Posts Tagged Scripture

Hear What God Is Saying to the Church – Dr. Monty Knight

Glenn Hinson taught me how to read a book–any book–ethically (fairly). Did he teach you the same?Hinson said that for any book to be read ethically, it must be read in its own context, e.g. (speaking metaphorically) a love note is not a shopping list, nor a shopping list a love note.

At Circular, the ascription at the end of the scripture reading used to be, “Hear what God is saying to the Church.” Which, as you know, is partly true, since the Hebrew Bible (Jesus’ Bible) is Israel’s book, written and edited by, to, for, from and out of the life of ancient Israel. And again, as you know, both testaments (unless one is a Marcionite) are the Church’s book (anthological as they may be), the New Testament (the witness to faith of the first Christians) having been written, edited and canonized likewise by, to, for, from and out of the life of the Church between the first and fourth centuries C.E. When Susan Dunn or Bert Keller have preached in recent years, they have used as an ascription to the scripture reading, the UCC mantra: “Listen! God is still speaking.” Which (as I’ve just noted) is a less ambiguous ascription than “Hear what God is saying to the church.”

In recent years, the ascription has been changed (by whom?) to “Hear the wisdom in the words.” Which is, of course, likely so, since there is apparently, if not obviously valuable, important wisdom in the Bible. Most precisely, as you know, in the books of Proverbs, Ecclesiastes and the Song of Songs, commonly referred to as “wisdom literature.” Which Bert Keller once termed “ancient psychology.”  Except there is also considerable wisdom in many other literary sources. Which raises the question (in this case, for “wisdom” purposes), what’s the difference between the Bible and The Brothers Karamazov or To Kill a Mockingbird, or the poetry of a Hopkins or an Eliot? Not unlike Shel Silverstein’s The Giving Tree, much of Dr. Seuss or C.S. Lewis’ Narnia Chronicles, most readers would likely consider such works notably “wise” as well.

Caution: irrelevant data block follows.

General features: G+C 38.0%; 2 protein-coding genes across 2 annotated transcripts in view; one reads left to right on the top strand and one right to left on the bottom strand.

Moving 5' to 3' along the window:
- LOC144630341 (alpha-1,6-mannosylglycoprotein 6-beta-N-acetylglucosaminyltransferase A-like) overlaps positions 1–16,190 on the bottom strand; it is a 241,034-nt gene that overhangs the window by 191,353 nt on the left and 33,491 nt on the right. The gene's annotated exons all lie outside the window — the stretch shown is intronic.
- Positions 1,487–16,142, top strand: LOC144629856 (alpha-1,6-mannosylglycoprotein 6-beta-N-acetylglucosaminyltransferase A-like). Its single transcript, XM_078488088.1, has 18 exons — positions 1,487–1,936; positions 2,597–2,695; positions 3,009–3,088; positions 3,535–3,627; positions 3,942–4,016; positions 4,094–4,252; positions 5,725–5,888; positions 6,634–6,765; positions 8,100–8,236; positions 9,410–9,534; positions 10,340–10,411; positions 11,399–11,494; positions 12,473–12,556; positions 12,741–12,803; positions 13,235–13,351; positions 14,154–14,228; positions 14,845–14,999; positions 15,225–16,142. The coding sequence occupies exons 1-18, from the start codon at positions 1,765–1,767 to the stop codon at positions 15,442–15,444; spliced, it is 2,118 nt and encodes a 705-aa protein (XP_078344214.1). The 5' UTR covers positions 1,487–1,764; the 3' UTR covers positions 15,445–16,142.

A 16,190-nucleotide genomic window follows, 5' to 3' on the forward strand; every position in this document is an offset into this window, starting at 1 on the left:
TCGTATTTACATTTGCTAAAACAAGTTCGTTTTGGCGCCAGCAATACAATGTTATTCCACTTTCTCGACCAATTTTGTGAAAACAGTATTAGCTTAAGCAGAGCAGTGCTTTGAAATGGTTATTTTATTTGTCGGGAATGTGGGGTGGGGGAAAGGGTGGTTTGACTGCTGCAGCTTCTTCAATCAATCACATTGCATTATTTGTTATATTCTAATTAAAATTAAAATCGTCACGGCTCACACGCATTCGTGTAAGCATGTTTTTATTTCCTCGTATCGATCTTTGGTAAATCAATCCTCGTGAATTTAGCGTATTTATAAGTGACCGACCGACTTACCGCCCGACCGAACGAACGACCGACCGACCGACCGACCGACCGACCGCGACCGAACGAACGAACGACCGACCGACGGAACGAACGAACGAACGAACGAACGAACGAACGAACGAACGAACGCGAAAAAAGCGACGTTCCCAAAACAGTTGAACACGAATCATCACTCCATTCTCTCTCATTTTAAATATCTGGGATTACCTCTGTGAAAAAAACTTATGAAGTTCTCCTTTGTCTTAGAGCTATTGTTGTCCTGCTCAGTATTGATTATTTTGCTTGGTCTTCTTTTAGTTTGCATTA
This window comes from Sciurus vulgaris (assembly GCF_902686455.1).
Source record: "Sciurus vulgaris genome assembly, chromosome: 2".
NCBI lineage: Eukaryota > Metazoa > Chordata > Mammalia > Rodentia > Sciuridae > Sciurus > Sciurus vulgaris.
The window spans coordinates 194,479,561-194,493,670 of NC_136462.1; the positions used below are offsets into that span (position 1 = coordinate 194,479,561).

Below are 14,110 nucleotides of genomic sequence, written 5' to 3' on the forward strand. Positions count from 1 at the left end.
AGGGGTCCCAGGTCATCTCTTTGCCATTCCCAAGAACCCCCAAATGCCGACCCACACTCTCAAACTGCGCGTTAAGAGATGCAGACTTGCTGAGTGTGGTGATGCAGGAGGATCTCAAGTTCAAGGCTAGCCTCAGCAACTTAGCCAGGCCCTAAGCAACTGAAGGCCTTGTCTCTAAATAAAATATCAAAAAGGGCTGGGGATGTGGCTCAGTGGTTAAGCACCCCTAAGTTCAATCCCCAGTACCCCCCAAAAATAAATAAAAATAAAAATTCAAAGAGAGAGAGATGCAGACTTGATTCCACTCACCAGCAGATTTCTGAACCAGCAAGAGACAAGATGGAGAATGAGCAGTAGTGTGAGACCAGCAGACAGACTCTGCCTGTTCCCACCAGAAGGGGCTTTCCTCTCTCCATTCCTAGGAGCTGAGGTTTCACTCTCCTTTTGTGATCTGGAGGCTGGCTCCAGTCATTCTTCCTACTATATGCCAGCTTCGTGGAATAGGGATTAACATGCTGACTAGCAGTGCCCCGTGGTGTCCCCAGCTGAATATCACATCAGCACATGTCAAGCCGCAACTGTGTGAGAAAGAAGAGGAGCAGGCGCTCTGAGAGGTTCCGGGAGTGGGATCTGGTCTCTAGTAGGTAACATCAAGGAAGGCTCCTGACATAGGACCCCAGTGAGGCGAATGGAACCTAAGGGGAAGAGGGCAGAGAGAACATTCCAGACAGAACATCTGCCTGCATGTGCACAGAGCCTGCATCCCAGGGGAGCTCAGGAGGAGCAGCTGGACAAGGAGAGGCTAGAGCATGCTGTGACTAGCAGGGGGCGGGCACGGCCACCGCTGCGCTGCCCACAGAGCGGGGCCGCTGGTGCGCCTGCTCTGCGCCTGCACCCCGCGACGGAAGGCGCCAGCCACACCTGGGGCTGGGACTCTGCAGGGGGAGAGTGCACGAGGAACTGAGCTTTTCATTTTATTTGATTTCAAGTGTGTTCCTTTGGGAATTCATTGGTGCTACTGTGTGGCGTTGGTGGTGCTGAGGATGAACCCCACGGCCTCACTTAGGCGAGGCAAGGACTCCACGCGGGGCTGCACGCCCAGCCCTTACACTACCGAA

So why is the explicit reading of scripture so central to Christian worship, both in the Church of the New Testament and across Christian history? How is Bible reading in church any different from observing communion and baptism? Most people bathe, or at least wash a part of their bodies daily, and bread and wine are sacred gifts anywhere (at least for discerning Christians). What then is the significance of the context in which these rituals are observed?

Some years ago, I was invited to preach at the Unitarian Church, here in Charleston. (I say “church” in the sociological, rather than in the I Corinthians 12 theological sense.) In agreeing, I explained to the woman inviting me that I was a Christian minister and that I would like to take a text from the Bible and preach a sermon from that portion of scripture. I asked her if that was OK, or if she merely wanted me to give a speech or lecture on mental health or some other social or political subject (as I have so often presented to the Rotary Club, or some similar civic organization).

To which she replied, “Oh, that would be wonderful! We haven’t heard the Bible read here in our church in years.”

 

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My Fellow Americans

“The good man out of the good treasure of his heart produces good, and the evil man out of his evil treasure produces evil; for out of the abundance of the heart his mouth speaks.  Luke 6:45 (RSV)

When Franklin Roosevelt was inaugurated president for the first time in March of 1933 the country was even more divided than it is today. There was so such unrest that machine guns were trained on the crowds that gathered to hear him speak. He was able to calm the fears as he spoke his first words. The goodness of his heart poured out on the crowds and through the country. “My fellow Americans,” seemed to melt frozen spirits. Thus began the most amazing twenty minutes in American history. He went on to quote more Scripture than any modern politician would dare do today.

According to Christine Wicker, religion writer, “Franklin Roosevelt’s powerful biblical imagery brought hope to a nation in the depths of an economic and social crisis, and instilled support for his progressive social vision.”  His most potent weapon against the nation’s despair was the Bible.